I look for a red giant tonight.
A star late in its stellar evolution.
In a cloud that’s not a cloud.
How old we are. How we want
a supernova ending. How difficult is dying.
Young Moon, Thin Moon, New Moon, Crescent –
a Lunar New Year today – for dinner
fish, dumplings, longevity noodles – wealth and prosperity.
Every new moon transitions from the morning
to the evening sky. We clean house.
[As sun sets on January 28 in North America, the moon moves back to the evening sky. With a clear view of the Western horizon, we might catch the extremely slender moon over the western horizon just a half hour after sunset.]
This is the work of darkness – not
just night – but that other lacking time
when light is unseen. It is chiaroscuro.
Without art. Under an arch of lamentation,
these three days have been midnight unmoving.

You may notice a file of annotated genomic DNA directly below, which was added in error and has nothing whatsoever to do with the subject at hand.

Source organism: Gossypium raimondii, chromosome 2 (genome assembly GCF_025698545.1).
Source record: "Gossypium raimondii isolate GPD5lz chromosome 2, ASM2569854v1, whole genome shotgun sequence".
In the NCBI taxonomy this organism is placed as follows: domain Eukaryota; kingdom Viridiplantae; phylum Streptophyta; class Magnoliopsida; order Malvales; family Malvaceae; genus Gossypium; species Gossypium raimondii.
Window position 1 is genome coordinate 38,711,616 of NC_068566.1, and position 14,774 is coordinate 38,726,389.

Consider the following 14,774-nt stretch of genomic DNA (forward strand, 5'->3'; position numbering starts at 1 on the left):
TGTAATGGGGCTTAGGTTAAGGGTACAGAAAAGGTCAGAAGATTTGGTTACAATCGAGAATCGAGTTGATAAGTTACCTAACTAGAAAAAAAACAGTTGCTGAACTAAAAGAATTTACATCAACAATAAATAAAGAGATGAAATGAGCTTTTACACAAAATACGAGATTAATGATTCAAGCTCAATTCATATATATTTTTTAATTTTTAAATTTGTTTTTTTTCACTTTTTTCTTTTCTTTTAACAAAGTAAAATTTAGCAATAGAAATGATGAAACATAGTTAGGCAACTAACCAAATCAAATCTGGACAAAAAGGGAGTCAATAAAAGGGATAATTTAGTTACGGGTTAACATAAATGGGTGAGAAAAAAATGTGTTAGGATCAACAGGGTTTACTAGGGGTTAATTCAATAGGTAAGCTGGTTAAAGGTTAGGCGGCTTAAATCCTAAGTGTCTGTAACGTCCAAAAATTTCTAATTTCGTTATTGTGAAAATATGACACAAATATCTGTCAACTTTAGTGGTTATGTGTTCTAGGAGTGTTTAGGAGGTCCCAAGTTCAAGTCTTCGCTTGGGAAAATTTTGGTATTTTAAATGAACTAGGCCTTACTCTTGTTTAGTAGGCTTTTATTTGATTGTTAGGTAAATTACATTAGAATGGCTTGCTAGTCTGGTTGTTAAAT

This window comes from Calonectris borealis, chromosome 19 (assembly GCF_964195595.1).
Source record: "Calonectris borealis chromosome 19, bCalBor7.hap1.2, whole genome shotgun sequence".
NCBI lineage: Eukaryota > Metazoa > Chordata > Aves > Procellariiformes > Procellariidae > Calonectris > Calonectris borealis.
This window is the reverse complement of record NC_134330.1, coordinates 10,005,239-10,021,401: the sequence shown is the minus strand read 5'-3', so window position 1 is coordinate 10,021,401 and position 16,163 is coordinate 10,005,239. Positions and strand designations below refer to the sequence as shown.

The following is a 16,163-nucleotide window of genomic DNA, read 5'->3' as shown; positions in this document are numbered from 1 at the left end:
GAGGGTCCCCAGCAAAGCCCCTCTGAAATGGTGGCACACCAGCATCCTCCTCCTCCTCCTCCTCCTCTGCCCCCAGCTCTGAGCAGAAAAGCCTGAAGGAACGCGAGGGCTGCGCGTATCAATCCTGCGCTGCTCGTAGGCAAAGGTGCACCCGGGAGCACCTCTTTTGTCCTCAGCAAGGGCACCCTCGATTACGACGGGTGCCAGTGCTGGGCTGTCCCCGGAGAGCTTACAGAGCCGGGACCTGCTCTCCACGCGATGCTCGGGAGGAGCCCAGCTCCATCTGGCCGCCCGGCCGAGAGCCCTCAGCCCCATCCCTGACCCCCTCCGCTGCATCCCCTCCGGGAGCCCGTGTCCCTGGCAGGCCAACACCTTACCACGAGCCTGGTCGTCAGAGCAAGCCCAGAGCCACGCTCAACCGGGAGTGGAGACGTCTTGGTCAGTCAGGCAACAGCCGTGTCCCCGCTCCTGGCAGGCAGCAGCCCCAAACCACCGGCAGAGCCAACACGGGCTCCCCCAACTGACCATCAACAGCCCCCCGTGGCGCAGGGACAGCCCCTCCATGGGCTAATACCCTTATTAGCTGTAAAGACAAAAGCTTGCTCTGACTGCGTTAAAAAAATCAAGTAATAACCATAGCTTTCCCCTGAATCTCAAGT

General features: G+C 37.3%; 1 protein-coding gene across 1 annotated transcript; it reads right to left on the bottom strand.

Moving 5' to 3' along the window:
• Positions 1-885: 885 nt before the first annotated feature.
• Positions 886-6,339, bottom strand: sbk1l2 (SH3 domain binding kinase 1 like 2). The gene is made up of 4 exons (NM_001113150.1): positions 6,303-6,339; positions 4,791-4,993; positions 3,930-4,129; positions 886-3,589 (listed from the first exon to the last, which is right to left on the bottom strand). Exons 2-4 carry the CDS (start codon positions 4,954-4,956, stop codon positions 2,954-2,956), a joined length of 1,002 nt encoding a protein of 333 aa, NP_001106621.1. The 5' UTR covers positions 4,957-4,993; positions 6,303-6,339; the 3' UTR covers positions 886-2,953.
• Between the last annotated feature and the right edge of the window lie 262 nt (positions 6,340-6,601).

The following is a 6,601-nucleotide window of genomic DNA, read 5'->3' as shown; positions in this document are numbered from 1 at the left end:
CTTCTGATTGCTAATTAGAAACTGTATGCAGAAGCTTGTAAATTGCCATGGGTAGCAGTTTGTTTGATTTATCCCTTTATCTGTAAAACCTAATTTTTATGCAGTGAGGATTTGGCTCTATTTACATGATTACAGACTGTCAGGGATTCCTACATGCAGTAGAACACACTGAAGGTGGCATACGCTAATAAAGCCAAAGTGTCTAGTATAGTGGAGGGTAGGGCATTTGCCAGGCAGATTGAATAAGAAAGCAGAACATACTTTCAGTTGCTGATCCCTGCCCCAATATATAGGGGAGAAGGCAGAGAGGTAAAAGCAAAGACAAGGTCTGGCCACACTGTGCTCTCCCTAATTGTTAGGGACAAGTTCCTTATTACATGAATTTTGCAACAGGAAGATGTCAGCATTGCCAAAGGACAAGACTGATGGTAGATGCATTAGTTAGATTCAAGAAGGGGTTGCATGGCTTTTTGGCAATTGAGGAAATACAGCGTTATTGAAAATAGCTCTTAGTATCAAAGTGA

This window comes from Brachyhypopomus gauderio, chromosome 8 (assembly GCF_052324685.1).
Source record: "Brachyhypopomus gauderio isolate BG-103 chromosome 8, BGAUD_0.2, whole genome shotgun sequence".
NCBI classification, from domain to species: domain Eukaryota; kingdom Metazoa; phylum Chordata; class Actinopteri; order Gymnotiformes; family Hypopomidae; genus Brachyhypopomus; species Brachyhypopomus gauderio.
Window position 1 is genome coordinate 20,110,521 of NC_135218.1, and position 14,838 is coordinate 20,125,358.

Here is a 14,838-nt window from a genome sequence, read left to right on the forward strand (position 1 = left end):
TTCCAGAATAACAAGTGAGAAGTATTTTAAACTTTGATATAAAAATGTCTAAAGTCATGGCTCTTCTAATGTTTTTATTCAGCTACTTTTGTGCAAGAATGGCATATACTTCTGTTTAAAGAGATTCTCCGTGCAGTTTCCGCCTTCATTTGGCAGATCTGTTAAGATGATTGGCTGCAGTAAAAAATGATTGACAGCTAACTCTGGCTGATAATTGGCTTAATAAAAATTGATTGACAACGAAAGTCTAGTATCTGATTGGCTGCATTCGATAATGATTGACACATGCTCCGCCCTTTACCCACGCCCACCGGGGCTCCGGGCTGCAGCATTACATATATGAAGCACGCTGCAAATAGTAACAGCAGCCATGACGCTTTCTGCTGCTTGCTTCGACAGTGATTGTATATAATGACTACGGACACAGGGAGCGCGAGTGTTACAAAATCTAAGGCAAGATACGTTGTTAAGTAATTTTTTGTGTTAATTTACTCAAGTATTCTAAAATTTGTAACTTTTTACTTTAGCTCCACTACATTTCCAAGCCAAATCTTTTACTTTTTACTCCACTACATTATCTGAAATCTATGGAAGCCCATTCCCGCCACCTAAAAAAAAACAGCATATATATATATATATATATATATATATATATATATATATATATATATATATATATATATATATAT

Cast off from Halley’s Comet, they fall.
This October day, ice and dust burning.
Orionid meteor stream, first quarter moon setting.
Dark midnight dome, then – Look! – dawn sky –
Sirius, Venus, Jupiter! All is right today.
The Orionids stem from debris from the most famous of all comets, Comet Halley, which last visited Earth in 1986 and will return next in 2061. Those bits of comet ice and dust look like streaks of light in the night sky – shooting stars. The best time to view is between the hours of midnight and dawn – regardless of your time zone, and in 2015, the first quarter moon sets in the late evening or near midnight on October 20, leaving the morning hours dark for meteor watching. The radiant point for the Orionids is in the direction of the constellation Orion the Hunter. Also, in the predawn and dawn sky, look for Sirius, the sky’s brightest star. And the planets Venus and Jupiter are also very bright – brighter than Sirius – and visible in the sky before dawn. via earthsky.org